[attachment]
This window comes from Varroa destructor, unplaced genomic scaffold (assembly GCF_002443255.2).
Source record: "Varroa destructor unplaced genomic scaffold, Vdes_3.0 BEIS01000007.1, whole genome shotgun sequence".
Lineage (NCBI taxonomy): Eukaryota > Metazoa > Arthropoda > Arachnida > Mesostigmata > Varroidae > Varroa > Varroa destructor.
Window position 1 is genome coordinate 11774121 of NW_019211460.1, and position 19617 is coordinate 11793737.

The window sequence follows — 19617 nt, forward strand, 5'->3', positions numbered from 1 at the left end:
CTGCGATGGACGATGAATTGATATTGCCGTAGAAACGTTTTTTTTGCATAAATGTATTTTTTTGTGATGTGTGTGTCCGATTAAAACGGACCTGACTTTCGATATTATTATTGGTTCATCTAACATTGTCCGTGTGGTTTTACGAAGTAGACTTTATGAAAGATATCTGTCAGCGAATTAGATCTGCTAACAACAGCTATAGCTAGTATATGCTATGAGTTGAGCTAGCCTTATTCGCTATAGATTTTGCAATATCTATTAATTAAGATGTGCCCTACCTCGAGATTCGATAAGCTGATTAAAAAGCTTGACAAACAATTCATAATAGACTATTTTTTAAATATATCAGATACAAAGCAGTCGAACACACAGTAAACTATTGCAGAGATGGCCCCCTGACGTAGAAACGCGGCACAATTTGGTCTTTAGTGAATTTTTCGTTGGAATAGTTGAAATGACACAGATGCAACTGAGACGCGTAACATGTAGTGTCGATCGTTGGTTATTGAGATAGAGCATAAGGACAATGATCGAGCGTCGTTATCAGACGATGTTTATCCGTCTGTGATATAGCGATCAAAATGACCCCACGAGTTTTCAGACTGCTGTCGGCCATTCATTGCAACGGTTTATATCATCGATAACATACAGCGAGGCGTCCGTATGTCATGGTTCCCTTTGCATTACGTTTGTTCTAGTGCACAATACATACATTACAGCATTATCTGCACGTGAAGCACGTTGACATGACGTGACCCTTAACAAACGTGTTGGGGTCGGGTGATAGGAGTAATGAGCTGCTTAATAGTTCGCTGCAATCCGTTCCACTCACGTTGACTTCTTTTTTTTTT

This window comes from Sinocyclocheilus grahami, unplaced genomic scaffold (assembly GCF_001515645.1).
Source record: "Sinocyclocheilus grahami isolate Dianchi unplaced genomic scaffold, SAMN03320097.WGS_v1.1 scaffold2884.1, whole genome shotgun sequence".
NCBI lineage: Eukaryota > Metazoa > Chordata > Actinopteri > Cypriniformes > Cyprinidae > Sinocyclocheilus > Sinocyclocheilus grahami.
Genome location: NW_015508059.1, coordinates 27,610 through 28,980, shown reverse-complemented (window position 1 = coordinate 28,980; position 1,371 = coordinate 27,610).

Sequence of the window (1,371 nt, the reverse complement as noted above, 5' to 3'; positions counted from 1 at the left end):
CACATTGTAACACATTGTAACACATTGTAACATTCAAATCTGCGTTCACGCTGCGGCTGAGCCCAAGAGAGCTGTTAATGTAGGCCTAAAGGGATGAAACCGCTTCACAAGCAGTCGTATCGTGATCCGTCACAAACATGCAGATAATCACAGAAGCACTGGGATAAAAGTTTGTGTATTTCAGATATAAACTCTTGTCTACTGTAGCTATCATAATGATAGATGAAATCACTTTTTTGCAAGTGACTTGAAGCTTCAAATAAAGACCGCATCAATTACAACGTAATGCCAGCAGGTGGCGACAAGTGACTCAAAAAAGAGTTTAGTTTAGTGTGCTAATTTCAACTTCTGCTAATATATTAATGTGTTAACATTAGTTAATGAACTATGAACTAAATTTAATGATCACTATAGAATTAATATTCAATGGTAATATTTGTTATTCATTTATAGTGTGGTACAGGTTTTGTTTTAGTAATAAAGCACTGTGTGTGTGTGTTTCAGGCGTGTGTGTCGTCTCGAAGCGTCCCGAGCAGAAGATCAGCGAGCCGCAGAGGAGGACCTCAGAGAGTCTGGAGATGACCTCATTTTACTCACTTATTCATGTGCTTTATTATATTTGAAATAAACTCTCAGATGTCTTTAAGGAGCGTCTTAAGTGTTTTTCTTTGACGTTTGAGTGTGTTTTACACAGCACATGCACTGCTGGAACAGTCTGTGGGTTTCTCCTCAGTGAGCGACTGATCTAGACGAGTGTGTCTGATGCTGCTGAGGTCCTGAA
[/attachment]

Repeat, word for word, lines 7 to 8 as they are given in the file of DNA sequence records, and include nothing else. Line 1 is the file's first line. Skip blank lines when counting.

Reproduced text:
This window comes from Sinocyclocheilus grahami, unplaced genomic scaffold (assembly GCF_001515645.1).
Source record: "Sinocyclocheilus grahami isolate Dianchi unplaced genomic scaffold, SAMN03320097.WGS_v1.1 scaffold2884.1, whole genome shotgun sequence".